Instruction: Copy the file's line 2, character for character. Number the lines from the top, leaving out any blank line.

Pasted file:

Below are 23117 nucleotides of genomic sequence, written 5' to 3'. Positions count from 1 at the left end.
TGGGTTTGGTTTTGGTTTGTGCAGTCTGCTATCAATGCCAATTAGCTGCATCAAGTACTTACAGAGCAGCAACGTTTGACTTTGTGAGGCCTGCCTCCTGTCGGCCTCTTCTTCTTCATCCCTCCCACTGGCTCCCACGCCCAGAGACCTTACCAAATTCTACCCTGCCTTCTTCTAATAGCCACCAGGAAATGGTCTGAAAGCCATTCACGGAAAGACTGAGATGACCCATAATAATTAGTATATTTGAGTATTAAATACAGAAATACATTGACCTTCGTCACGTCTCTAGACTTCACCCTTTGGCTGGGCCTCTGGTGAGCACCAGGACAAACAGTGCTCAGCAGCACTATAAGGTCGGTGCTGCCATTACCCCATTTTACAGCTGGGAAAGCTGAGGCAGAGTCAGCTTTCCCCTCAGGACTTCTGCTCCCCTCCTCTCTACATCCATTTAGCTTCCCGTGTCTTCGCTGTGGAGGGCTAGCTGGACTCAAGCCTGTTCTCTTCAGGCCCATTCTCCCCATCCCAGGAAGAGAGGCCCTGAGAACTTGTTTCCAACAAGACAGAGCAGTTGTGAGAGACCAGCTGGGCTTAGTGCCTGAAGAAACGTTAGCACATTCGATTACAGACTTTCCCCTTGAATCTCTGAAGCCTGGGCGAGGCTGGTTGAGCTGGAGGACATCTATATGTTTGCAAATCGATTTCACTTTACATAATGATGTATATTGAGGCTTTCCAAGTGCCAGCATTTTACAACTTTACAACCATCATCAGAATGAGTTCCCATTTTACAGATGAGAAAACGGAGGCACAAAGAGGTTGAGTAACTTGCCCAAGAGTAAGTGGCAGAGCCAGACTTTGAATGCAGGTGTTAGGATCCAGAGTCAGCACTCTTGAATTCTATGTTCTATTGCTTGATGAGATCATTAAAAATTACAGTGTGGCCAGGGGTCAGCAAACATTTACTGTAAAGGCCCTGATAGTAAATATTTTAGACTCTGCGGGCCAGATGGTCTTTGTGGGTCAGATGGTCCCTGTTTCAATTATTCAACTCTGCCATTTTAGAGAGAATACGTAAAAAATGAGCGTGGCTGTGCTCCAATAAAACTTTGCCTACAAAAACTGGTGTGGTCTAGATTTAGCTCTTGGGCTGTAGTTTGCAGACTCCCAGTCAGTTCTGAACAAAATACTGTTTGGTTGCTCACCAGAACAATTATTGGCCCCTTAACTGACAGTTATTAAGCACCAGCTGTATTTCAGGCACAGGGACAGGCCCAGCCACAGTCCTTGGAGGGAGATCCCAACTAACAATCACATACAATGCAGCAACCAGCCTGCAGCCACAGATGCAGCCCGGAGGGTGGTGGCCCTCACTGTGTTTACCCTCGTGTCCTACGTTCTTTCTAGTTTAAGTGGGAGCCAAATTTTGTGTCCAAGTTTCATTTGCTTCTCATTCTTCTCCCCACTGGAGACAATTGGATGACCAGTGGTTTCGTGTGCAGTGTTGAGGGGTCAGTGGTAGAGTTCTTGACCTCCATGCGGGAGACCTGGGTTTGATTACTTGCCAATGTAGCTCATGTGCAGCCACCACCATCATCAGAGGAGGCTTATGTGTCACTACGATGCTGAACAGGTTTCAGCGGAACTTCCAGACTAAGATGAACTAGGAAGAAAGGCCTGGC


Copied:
TGGGTTTGGTTTTGGTTTGTGCAGTCTGCTATCAATGCCAATTAGCTGCATCAAGTACTTACAGAGCAGCAACGTTTGACTTTGTGAGGCCTGCCTCCTGTCGGCCTCTTCTTCTTCATCCCTCCCACTGGCTCCCACGCCCAGAGACCTTACCAAATTCTACCCTGCCTTCTTCTAATAGCCACCAGGAAATGGTCTGAAAGCCATTCACGGAAAGACTGAGATGACCCATAATAATTAGTATATTTGAGTATTAAATACAGAAATACATTGACCTTCGTCACGTCTCTAGACTTCACCCTTTGGCTGGGCCTCTGGTGAGCACCAGGACAAACAGTGCTCAGCAGCACTATAAGGTCGGTGCTGCCATTACCCCATTTTACAGCTGGGAAAGCTGAGGCAGAGTCAGCTTTCCCCTCAGGACTTCTGCTCCCCTCCTCTCTACATCCATTTAGCTTCCCGTGTCTTCGCTGTGGAGGGCTAGCTGGACTCAAGCCTGTTCTCTTCAGGCCCATTCTCCCCATCCCAGGAAGAGAGGCCCTGAGAACTTGTTTCCAACAAGACAGAGCAGTTGTGAGAGACCAGCTGGGCTTAGTGCCTGAAGAAACGTTAGCACATTCGATTACAGACTTTCCCCTTGAATCTCTGAAGCCTGGGCGAGGCTGGTTGAGCTGGAGGACATCTATATGTTTGCAAATCGATTTCACTTTACATAATGATGTATATTGAGGCTTTCCAAGTGCCAGCATTTTACAACTTTACAACCATCATCAGAATGAGTTCCCATTTTACAGATGAGAAAACGGAGGCACAAAGAGGTTGAGTAACTTGCCCAAGAGTAAGTGGCAGAGCCAGACTTTGAATGCAGGTGTTAGGATCCAGAGTCAGCACTCTTGAATTCTATGTTCTATTGCTTGATGAGATCATTAAAAATTACAGTGTGGCCAGGGGTCAGCAAACATTTACTGTAAAGGCCCTGATAGTAAATATTTTAGACTCTGCGGGCCAGATGGTCTTTGTGGGTCAGATGGTCCCTGTTTCAATTATTCAACTCTGCCATTTTAGAGAGAATACGTAAAAAATGAGCGTGGCTGTGCTCCAATAAAACTTTGCCTACAAAAACTGGTGTGGTCTAGATTTAGCTCTTGGGCTGTAGTTTGCAGACTCCCAGTCAGTTCTGAACAAAATACTGTTTGGTTGCTCACCAGAACAATTATTGGCCCCTTAACTGACAGTTATTAAGCACCAGCTGTATTTCAGGCACAGGGACAGGCCCAGCCACAGTCCTTGGAGGGAGATCCCAACTAACAATCACATACAATGCAGCAACCAGCCTGCAGCCACAGATGCAGCCCGGAGGGTGGTGGCCCTCACTGTGTTTACCCTCGTGTCCTACGTTCTTTCTAGTTTAAGTGGGAGCCAAATTTTGTGTCCAAGTTTCATTTGCTTCTCATTCTTCTCCCCACTGGAGACAATTGGATGACCAGTGGTTTCGTGTGCAGTGTTGAGGGGTCAGTGGTAGAGTTCTTGACCTCCATGCGGGAGACCTGGGTTTGATTACTTGCCAATGTAGCTCATGTGCAGCCACCACCATCATCAGAGGAGGCTTATGTGTCACTACGATGCTGAACAGGTTTCAGCGGAACTTCCAGACTAAGATGAACTAGGAAGAAAGGCCTGGC